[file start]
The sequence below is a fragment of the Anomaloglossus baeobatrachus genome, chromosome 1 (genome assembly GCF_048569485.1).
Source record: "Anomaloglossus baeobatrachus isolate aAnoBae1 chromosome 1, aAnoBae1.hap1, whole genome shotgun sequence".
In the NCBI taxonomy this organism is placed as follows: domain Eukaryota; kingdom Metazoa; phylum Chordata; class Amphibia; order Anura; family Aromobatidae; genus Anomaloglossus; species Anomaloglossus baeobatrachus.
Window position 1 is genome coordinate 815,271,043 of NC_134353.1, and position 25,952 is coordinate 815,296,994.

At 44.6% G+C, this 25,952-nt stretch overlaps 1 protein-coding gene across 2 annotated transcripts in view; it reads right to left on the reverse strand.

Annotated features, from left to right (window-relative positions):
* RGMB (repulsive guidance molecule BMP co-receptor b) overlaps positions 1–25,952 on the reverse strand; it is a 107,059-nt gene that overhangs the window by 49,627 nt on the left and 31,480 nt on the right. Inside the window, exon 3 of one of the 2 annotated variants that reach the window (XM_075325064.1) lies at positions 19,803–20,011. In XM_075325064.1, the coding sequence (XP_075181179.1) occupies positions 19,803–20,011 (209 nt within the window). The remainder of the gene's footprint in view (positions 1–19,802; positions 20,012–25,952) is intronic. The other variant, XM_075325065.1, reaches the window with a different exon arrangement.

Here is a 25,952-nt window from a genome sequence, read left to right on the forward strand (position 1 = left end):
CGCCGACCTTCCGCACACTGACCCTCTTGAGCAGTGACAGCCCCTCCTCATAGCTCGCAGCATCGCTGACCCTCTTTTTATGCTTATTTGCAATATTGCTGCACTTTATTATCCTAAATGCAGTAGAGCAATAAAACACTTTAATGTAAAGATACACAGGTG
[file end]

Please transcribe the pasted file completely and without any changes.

The sequence below is a fragment of the Anomaloglossus baeobatrachus genome, chromosome 1 (genome assembly GCF_048569485.1).
Source record: "Anomaloglossus baeobatrachus isolate aAnoBae1 chromosome 1, aAnoBae1.hap1, whole genome shotgun sequence".
In the NCBI taxonomy this organism is placed as follows: domain Eukaryota; kingdom Metazoa; phylum Chordata; class Amphibia; order Anura; family Aromobatidae; genus Anomaloglossus; species Anomaloglossus baeobatrachus.
Window position 1 is genome coordinate 815,271,043 of NC_134353.1, and position 25,952 is coordinate 815,296,994.

At 44.6% G+C, this 25,952-nt stretch overlaps 1 protein-coding gene across 2 annotated transcripts in view; it reads right to left on the reverse strand.

Annotated features, from left to right (window-relative positions):
* RGMB (repulsive guidance molecule BMP co-receptor b) overlaps positions 1–25,952 on the reverse strand; it is a 107,059-nt gene that overhangs the window by 49,627 nt on the left and 31,480 nt on the right. Inside the window, exon 3 of one of the 2 annotated variants that reach the window (XM_075325064.1) lies at positions 19,803–20,011. In XM_075325064.1, the coding sequence (XP_075181179.1) occupies positions 19,803–20,011 (209 nt within the window). The remainder of the gene's footprint in view (positions 1–19,802; positions 20,012–25,952) is intronic. The other variant, XM_075325065.1, reaches the window with a different exon arrangement.

Here is a 25,952-nt window from a genome sequence, read left to right on the forward strand (position 1 = left end):
CGCCGACCTTCCGCACACTGACCCTCTTGAGCAGTGACAGCCCCTCCTCATAGCTCGCAGCATCGCTGACCCTCTTTTTATGCTTATTTGCAATATTGCTGCACTTTATTATCCTAAATGCAGTAGAGCAATAAAACACTTTAATGTAAAGATACACAGGTG